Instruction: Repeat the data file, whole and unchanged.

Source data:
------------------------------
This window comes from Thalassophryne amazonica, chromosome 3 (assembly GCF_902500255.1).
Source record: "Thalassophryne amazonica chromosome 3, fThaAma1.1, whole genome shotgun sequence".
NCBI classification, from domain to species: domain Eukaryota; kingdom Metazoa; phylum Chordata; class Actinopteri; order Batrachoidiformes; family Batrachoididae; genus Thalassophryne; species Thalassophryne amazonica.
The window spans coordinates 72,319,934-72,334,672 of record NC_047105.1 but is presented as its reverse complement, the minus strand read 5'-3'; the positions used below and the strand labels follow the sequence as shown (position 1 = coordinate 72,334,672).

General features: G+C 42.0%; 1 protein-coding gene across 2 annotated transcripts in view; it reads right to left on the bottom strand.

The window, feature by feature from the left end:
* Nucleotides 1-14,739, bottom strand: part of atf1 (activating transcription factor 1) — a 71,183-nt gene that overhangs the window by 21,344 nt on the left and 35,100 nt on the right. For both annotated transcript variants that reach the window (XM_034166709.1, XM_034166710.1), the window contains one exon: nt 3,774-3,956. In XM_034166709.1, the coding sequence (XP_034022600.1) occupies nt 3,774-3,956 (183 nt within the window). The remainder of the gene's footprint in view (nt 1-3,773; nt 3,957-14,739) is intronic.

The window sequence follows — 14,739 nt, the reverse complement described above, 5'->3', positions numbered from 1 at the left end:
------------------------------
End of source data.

This window comes from Thalassophryne amazonica, chromosome 3 (assembly GCF_902500255.1).
Source record: "Thalassophryne amazonica chromosome 3, fThaAma1.1, whole genome shotgun sequence".
NCBI classification, from domain to species: domain Eukaryota; kingdom Metazoa; phylum Chordata; class Actinopteri; order Batrachoidiformes; family Batrachoididae; genus Thalassophryne; species Thalassophryne amazonica.
The window spans coordinates 72,319,934-72,334,672 of record NC_047105.1 but is presented as its reverse complement, the minus strand read 5'-3'; the positions used below and the strand labels follow the sequence as shown (position 1 = coordinate 72,334,672).

General features: G+C 42.0%; 1 protein-coding gene across 2 annotated transcripts in view; it reads right to left on the bottom strand.

The window, feature by feature from the left end:
* Nucleotides 1-14,739, bottom strand: part of atf1 (activating transcription factor 1) — a 71,183-nt gene that overhangs the window by 21,344 nt on the left and 35,100 nt on the right. For both annotated transcript variants that reach the window (XM_034166709.1, XM_034166710.1), the window contains one exon: nt 3,774-3,956. In XM_034166709.1, the coding sequence (XP_034022600.1) occupies nt 3,774-3,956 (183 nt within the window). The remainder of the gene's footprint in view (nt 1-3,773; nt 3,957-14,739) is intronic.

The window sequence follows — 14,739 nt, the reverse complement described above, 5'->3', positions numbered from 1 at the left end: